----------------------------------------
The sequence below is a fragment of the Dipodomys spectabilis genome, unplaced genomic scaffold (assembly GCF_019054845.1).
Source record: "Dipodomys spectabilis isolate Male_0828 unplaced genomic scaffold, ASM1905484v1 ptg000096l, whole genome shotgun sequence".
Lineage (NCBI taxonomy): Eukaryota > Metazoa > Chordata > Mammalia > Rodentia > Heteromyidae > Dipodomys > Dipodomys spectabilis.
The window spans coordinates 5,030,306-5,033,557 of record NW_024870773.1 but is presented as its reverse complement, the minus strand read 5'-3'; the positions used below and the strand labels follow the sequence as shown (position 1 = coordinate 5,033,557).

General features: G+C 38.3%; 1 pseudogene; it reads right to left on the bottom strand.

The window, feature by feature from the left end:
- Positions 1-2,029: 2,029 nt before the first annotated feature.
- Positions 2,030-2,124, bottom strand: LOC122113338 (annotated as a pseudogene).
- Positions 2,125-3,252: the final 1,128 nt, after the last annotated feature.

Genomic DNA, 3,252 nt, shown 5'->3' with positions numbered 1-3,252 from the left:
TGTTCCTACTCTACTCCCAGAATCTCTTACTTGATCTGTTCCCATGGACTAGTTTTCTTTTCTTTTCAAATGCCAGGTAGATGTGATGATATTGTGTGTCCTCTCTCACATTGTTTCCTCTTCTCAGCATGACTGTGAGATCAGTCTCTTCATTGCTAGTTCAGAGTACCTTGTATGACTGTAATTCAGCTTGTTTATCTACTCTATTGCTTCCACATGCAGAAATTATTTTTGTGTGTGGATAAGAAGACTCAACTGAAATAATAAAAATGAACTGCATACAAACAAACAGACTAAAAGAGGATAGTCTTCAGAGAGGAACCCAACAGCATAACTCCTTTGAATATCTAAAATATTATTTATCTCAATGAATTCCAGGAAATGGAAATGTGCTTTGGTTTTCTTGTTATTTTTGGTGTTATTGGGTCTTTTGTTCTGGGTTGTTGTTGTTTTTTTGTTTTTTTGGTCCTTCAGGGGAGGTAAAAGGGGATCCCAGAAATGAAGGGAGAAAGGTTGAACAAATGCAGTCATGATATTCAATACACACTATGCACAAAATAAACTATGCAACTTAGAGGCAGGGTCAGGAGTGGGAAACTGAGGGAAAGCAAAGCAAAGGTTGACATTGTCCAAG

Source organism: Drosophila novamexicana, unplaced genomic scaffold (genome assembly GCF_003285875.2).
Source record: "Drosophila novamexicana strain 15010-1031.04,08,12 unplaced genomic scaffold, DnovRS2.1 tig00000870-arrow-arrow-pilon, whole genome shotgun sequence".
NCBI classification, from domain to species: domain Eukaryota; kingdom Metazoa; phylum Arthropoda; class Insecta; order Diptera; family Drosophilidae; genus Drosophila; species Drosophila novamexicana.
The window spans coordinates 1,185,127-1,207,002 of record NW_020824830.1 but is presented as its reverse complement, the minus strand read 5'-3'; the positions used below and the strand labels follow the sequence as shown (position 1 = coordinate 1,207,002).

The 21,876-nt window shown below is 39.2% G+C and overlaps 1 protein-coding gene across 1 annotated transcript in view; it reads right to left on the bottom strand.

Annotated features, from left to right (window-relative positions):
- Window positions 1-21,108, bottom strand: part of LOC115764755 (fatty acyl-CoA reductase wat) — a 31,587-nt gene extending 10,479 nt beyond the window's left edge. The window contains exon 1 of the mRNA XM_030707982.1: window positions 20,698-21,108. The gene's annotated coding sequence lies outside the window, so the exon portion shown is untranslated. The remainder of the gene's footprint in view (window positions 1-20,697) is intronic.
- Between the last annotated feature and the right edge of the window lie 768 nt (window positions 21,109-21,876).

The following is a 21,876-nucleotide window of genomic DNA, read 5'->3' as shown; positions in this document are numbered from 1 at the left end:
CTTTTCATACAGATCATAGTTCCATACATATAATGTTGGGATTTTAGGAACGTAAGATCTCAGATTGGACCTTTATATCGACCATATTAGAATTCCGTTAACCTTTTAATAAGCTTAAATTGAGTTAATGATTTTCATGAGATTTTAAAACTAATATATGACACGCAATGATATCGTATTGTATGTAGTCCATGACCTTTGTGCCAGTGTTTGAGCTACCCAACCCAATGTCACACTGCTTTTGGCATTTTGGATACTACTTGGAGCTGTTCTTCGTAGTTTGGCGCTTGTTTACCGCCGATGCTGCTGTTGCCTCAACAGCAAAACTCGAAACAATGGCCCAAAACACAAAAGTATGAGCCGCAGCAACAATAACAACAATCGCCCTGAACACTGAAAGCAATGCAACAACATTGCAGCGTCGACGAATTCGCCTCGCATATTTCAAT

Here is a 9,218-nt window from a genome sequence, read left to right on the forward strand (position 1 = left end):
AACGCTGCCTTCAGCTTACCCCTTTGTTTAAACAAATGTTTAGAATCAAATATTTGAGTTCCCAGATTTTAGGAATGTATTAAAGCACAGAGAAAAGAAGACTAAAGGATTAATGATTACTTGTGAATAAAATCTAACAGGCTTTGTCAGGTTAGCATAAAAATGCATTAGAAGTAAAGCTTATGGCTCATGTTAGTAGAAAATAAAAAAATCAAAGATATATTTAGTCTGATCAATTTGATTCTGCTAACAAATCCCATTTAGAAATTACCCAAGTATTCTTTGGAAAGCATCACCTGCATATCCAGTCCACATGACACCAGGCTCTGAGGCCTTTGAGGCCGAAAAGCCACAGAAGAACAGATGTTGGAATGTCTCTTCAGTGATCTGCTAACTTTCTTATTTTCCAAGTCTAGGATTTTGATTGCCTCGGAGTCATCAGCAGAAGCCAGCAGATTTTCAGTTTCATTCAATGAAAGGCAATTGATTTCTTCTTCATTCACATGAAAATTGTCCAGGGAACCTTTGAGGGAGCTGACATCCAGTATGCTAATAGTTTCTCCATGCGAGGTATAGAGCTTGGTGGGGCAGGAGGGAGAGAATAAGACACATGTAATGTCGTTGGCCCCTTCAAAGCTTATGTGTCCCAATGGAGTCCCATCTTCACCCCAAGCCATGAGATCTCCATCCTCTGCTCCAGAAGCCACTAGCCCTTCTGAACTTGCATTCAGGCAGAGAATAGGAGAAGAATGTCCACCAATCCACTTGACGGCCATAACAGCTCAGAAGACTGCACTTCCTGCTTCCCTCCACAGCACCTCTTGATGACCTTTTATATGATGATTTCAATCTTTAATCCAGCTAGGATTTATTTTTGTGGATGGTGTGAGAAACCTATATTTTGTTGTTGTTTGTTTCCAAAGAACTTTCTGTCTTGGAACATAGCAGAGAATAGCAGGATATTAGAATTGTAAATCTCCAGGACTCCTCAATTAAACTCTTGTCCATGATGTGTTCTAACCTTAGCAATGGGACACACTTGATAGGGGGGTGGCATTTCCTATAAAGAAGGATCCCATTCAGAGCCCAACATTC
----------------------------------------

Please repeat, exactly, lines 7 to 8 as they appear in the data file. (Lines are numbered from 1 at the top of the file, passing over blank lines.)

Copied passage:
- Positions 1-2,029: 2,029 nt before the first annotated feature.
- Positions 2,030-2,124, bottom strand: LOC122113338 (annotated as a pseudogene).